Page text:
The area has changed rather a lot over the last 100 years, which includes Aberdeen Airport and various housing developments increasing the size of Bucksburn. As you will see in the link below Marlpool is now a soccer pitch belonging to Bucksburn Academy and Beacon sports centre. The name of Marlpool lives on, as the name of the bus stop at the entry to beacon sports centre is called Marlpool Place. www.maps.nls.uk/geo/explore/side-by-side/#zoom=15&lat=57.18017&lon=-2.17941&layers=5&right=osm
When the 1861 census were taken the enumerator found Barbara and George family at Marlpool with the addition of a few more children, John my 2xgreat grandfather 1852 and Alexander 1859. Unfortunately between the 1851 and 1861 census they had another son William born in 1854, but sadly he only survived for 9 months. Some of the family had also spread their wings but not very far. I am not sure where James is at this point in time. George Jnr had moved to Banchory Ternan to become an assistant druggist. Ann had become a servant at Midmar. Margaret was still living at Marlpool but was visiting the nearby place of Maidencraig an oatmeal mill.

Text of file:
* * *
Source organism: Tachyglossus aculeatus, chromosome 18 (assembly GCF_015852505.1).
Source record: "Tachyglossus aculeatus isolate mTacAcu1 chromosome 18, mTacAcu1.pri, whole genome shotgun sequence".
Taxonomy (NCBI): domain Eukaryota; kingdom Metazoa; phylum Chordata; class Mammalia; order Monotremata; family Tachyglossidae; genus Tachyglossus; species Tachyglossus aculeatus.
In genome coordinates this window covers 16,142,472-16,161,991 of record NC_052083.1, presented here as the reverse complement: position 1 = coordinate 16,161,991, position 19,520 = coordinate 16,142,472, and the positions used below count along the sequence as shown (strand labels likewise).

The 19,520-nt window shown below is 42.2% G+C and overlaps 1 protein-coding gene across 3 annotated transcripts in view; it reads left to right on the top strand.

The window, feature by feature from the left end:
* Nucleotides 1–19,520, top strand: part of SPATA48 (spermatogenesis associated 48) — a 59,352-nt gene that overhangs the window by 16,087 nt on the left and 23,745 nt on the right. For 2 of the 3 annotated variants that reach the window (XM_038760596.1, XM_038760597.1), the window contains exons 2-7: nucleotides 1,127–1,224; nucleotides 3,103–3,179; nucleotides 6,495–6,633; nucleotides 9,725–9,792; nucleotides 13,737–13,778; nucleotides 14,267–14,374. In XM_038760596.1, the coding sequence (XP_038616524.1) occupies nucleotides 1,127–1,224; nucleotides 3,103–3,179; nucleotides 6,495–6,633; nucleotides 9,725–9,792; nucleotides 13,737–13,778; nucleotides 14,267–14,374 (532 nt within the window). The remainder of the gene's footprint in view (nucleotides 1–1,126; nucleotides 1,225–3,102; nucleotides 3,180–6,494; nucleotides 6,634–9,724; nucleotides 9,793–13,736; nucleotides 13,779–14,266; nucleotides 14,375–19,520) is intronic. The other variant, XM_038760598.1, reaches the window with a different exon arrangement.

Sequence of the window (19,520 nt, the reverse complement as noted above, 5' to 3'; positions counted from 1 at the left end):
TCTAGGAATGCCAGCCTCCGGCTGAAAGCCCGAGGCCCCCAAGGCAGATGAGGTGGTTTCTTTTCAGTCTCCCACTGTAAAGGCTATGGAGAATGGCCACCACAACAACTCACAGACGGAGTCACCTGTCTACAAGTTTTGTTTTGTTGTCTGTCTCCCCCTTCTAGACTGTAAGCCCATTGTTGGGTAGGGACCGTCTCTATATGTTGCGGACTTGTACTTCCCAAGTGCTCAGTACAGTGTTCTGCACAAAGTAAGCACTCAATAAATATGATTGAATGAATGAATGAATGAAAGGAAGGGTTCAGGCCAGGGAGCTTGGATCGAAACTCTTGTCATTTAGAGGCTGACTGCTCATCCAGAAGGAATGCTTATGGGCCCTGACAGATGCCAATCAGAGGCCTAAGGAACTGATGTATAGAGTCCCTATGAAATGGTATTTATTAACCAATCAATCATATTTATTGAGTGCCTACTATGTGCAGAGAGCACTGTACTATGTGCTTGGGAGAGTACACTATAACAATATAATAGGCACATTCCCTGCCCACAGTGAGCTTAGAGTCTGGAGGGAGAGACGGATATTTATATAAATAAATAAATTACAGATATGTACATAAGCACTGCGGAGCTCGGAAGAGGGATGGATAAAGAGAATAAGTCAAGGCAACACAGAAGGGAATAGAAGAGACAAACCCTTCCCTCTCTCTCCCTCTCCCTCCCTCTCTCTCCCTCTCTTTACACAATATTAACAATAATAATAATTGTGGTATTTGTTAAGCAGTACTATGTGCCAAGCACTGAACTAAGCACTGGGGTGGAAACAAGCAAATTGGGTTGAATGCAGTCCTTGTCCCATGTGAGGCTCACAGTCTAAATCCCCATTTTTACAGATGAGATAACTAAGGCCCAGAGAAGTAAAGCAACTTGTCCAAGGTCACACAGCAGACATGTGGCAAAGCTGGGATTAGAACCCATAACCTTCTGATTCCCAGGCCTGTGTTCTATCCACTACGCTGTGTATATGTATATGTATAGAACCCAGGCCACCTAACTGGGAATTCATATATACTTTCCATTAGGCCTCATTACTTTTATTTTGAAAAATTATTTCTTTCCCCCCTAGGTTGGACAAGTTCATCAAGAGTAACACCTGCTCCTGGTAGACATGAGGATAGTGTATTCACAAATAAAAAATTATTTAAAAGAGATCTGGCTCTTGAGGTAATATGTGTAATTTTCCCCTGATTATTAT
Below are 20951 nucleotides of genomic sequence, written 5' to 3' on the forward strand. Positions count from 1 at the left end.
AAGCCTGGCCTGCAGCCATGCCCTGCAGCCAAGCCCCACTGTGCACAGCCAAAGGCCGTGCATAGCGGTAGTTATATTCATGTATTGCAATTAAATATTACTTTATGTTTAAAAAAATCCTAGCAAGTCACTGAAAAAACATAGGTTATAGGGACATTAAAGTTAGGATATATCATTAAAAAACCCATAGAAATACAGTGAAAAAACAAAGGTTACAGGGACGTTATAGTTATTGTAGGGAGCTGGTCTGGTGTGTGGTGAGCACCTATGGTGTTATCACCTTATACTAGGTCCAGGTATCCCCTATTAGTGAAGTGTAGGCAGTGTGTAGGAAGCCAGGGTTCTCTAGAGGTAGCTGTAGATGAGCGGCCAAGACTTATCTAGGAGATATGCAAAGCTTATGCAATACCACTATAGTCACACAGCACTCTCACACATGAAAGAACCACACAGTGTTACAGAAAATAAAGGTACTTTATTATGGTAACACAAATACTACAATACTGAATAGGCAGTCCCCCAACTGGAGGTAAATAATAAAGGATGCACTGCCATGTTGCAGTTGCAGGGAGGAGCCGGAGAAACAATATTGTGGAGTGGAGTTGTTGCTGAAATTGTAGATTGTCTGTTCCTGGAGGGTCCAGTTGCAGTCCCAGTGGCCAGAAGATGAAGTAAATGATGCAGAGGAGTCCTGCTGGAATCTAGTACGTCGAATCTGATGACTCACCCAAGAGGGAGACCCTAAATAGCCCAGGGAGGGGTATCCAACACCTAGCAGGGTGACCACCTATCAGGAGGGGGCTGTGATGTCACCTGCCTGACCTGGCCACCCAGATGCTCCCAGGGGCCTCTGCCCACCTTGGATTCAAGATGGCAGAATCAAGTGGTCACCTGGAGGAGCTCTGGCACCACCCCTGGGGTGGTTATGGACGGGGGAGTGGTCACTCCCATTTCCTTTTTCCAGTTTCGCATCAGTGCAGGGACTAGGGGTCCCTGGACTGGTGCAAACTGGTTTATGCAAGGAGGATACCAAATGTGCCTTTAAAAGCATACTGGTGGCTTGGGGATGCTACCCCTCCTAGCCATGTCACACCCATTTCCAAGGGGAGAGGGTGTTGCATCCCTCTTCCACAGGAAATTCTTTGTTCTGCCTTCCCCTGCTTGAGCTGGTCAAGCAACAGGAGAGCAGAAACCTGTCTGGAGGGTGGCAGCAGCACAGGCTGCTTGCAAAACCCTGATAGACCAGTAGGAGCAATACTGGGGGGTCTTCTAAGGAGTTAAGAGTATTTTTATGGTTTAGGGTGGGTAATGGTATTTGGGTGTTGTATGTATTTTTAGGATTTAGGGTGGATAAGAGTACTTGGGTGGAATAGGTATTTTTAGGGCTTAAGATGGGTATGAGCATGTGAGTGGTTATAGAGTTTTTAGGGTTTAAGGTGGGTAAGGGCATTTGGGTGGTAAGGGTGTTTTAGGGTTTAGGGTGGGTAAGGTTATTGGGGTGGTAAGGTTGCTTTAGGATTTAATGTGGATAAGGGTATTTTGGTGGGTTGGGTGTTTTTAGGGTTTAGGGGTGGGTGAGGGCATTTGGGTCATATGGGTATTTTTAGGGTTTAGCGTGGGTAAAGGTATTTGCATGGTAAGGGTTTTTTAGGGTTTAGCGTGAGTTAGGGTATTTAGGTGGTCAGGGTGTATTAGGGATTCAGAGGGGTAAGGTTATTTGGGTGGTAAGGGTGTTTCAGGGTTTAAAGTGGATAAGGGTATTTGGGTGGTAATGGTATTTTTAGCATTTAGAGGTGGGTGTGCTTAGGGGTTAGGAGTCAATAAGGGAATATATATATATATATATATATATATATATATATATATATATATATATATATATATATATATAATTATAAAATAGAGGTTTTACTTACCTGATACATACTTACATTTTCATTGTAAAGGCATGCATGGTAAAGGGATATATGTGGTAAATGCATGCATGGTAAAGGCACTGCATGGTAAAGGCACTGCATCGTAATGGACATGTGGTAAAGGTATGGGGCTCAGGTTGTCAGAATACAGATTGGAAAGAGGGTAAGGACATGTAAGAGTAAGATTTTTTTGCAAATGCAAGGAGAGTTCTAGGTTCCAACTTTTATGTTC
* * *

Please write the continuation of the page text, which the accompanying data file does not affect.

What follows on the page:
The 1860s were quite eventful for George and the family as various children marry. Ann in 1864 to John Clunes, James marries Jane Minty in 1866 and Margaret marries John Anderson in 1869. He also becomes a grandfather a few times, through Ann and Margaret. Sadly Barbara passes on 18 May 1870. Fourth daughter Isabella marries James Rennie later on in 1870.
The newspapers have always been a fantastic resource for my genealogical research and the British Newspaper Archives (www.britishnewspaperarchive.co.uk) came up trumps when I managed to find a couple of pieces relating to George in 1870 and 1871 respectively – see below.
The 1871 census shows the George as a widow and had remained at Marlpool. Elspet and Alexander are still living at home. James was living as a crofter in Udny with his wife Jane and her nieces and nephews. George Jnr remains in Banchory Ternan as a druggist. Ann had moved into Aberdeen with husband John a Railway Stoker to Union Wynd with 3 children and her brother John my 2xgreat grandfather had also moved in with her. Margaret was living at Maidencraig with hubby and their first child. Isabella and hubby had moved to Kintore.
Another eventful decade reveals a change in George’s circumstances. He met and married Margaret England in 1872 at Fintray. By 1873 he has his last child William in 1873. His son John marries Christian Cameron in 1877 in Udny. Daughter Isabella having had 5 children sadly loses her husband James Rennie 1880.